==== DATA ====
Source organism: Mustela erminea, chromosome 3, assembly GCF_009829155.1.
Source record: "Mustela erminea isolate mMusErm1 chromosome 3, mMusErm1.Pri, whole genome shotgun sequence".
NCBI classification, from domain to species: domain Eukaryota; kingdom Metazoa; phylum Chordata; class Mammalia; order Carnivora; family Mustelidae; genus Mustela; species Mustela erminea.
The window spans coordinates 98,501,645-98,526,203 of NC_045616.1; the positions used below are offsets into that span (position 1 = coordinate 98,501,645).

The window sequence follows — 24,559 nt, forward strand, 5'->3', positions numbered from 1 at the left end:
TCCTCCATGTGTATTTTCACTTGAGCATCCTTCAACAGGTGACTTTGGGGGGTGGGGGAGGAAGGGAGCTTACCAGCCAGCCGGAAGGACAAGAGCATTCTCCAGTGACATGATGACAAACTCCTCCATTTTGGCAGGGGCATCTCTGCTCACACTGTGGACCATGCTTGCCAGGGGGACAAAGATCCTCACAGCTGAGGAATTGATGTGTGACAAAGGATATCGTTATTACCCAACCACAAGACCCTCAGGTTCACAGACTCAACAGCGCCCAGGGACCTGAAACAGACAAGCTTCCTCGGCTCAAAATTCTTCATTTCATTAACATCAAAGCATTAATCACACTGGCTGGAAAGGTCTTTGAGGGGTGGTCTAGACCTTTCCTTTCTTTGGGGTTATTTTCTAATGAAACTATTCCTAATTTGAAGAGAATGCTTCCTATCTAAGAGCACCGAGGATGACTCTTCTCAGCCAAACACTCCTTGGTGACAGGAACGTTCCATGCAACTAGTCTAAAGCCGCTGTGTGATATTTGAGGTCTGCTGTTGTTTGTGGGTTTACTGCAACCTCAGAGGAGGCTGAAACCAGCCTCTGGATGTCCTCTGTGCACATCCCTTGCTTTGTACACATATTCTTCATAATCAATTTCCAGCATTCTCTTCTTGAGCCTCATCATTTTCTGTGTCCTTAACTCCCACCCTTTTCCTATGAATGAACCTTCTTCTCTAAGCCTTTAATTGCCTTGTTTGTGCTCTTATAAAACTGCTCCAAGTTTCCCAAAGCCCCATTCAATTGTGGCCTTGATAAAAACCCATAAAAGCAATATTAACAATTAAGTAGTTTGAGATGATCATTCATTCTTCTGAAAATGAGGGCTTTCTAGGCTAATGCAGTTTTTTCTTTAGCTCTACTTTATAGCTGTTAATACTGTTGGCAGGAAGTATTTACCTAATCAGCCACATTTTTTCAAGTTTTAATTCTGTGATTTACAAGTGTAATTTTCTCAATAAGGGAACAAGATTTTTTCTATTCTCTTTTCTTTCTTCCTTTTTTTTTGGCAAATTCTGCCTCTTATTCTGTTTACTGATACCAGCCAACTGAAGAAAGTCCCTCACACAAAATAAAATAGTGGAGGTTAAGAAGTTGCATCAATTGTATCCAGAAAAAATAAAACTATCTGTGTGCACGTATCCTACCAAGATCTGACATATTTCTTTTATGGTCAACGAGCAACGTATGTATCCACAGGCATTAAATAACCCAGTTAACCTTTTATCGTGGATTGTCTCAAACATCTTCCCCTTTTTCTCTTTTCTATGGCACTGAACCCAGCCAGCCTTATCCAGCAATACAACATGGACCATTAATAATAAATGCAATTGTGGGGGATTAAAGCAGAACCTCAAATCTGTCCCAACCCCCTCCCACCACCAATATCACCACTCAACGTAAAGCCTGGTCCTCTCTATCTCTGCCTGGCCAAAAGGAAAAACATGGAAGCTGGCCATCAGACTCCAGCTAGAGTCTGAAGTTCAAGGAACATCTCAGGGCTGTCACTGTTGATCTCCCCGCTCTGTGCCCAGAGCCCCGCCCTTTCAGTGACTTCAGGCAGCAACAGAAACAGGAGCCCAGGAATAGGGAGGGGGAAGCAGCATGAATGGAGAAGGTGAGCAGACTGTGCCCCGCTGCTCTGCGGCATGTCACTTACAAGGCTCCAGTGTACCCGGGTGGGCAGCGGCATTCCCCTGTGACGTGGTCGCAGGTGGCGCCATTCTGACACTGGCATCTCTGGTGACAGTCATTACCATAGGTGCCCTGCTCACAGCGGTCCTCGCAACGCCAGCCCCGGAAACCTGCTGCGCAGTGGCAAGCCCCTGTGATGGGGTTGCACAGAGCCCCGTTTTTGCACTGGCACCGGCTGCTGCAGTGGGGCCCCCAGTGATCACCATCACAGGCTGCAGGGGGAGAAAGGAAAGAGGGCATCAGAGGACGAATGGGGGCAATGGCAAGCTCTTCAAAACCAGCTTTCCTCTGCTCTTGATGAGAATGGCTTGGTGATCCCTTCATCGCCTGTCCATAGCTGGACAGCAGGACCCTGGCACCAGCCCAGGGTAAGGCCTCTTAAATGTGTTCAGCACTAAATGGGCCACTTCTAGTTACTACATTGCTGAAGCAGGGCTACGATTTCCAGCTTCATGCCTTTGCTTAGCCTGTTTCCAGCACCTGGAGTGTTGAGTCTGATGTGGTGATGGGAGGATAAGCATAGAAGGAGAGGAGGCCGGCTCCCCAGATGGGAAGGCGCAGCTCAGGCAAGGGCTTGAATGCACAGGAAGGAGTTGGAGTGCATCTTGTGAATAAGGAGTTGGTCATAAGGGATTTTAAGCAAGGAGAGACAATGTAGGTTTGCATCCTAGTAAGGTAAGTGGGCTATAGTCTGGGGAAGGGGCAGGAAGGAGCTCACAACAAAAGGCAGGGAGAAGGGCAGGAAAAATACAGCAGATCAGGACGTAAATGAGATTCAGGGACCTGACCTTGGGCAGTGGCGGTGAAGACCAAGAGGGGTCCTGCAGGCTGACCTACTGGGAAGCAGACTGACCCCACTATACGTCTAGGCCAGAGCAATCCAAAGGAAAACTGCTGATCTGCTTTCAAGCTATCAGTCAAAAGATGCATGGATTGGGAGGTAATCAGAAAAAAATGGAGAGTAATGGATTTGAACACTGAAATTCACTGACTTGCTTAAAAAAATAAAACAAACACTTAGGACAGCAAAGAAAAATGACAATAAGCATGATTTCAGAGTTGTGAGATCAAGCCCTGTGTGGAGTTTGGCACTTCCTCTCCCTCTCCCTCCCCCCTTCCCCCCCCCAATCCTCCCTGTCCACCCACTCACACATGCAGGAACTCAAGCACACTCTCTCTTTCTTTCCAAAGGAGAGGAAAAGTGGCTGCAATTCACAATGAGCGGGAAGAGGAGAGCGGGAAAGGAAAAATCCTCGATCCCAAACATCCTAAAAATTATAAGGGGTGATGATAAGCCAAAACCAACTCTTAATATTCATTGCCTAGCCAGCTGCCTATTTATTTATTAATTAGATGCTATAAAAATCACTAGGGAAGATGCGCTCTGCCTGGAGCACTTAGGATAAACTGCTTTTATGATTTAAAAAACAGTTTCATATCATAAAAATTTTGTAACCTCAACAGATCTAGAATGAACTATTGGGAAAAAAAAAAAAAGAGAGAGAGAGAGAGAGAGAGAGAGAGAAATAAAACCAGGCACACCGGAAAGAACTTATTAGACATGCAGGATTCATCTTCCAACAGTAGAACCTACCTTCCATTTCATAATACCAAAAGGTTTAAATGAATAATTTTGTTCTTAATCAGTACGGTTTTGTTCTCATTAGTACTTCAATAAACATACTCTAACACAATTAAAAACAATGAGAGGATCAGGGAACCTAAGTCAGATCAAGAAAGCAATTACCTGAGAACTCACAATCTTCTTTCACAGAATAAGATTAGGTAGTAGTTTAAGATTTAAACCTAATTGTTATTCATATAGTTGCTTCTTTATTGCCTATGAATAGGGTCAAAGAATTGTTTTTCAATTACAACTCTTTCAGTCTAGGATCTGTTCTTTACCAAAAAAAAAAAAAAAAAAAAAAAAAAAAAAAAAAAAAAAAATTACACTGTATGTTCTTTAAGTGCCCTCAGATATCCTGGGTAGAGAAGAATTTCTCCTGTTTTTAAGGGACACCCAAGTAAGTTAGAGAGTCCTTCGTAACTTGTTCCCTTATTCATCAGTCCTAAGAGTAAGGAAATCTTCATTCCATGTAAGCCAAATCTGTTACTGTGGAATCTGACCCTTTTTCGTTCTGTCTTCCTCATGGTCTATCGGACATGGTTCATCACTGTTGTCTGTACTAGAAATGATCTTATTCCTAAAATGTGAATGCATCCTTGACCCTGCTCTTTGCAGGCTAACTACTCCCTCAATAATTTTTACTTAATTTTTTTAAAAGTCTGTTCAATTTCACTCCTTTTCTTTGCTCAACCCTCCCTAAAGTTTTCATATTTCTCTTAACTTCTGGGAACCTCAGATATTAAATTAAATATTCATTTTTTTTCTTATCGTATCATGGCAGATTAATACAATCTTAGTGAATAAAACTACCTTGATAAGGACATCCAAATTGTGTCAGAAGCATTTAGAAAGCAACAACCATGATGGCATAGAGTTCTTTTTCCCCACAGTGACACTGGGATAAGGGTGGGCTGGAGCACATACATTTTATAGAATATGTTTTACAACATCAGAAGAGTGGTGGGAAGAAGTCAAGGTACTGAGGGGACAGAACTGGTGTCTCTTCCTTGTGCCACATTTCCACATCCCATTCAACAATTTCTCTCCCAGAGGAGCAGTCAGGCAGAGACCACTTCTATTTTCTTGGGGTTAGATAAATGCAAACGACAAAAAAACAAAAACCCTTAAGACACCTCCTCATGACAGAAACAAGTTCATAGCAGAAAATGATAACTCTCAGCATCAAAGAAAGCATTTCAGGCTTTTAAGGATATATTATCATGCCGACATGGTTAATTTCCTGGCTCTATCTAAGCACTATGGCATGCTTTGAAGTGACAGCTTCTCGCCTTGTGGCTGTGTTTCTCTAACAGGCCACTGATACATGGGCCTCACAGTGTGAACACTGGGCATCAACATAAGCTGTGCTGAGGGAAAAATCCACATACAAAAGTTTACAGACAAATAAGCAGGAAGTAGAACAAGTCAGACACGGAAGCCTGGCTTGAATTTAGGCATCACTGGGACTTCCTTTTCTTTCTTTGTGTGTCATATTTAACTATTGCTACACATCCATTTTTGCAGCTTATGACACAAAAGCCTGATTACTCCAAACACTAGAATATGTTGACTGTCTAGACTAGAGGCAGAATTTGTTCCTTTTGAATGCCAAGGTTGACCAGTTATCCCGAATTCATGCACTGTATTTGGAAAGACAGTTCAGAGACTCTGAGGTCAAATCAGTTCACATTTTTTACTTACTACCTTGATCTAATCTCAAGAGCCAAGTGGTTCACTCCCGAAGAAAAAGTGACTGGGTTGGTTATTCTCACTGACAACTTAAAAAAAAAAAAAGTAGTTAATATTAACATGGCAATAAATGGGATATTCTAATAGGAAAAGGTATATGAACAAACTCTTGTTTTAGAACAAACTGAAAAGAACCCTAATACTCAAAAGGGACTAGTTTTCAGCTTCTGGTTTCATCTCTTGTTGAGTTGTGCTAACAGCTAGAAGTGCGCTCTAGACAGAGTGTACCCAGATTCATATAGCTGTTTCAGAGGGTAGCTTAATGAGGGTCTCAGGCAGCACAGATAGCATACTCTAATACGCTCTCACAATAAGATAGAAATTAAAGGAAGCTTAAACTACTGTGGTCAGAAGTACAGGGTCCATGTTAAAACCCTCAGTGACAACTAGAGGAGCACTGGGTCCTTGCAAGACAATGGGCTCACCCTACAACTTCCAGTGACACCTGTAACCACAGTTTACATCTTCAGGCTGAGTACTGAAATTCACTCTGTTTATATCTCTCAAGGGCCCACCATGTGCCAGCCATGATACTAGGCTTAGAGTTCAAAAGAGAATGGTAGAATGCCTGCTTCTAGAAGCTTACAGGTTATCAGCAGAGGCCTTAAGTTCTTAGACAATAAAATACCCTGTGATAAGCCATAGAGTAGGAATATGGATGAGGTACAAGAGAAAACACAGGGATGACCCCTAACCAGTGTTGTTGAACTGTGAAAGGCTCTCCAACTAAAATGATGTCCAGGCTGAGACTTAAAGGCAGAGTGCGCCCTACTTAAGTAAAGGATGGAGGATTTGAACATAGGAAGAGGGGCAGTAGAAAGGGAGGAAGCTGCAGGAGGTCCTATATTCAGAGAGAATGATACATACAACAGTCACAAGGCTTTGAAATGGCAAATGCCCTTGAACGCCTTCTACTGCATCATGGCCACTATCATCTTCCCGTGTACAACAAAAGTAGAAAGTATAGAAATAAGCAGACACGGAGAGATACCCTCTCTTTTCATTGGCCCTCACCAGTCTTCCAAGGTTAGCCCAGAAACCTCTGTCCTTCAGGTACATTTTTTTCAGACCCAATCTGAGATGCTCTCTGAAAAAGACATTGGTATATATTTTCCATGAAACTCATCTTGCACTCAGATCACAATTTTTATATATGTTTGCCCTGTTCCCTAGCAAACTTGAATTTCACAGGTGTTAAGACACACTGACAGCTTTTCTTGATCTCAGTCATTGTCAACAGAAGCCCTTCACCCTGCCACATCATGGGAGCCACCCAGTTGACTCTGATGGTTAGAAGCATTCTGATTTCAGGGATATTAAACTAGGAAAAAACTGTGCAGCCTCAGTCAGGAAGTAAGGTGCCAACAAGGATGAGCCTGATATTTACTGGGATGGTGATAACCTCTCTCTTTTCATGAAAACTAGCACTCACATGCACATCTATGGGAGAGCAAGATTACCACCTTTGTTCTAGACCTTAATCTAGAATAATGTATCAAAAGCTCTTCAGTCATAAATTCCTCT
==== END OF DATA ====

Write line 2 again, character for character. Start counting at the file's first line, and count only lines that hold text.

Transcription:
Source record: "Mustela erminea isolate mMusErm1 chromosome 3, mMusErm1.Pri, whole genome shotgun sequence".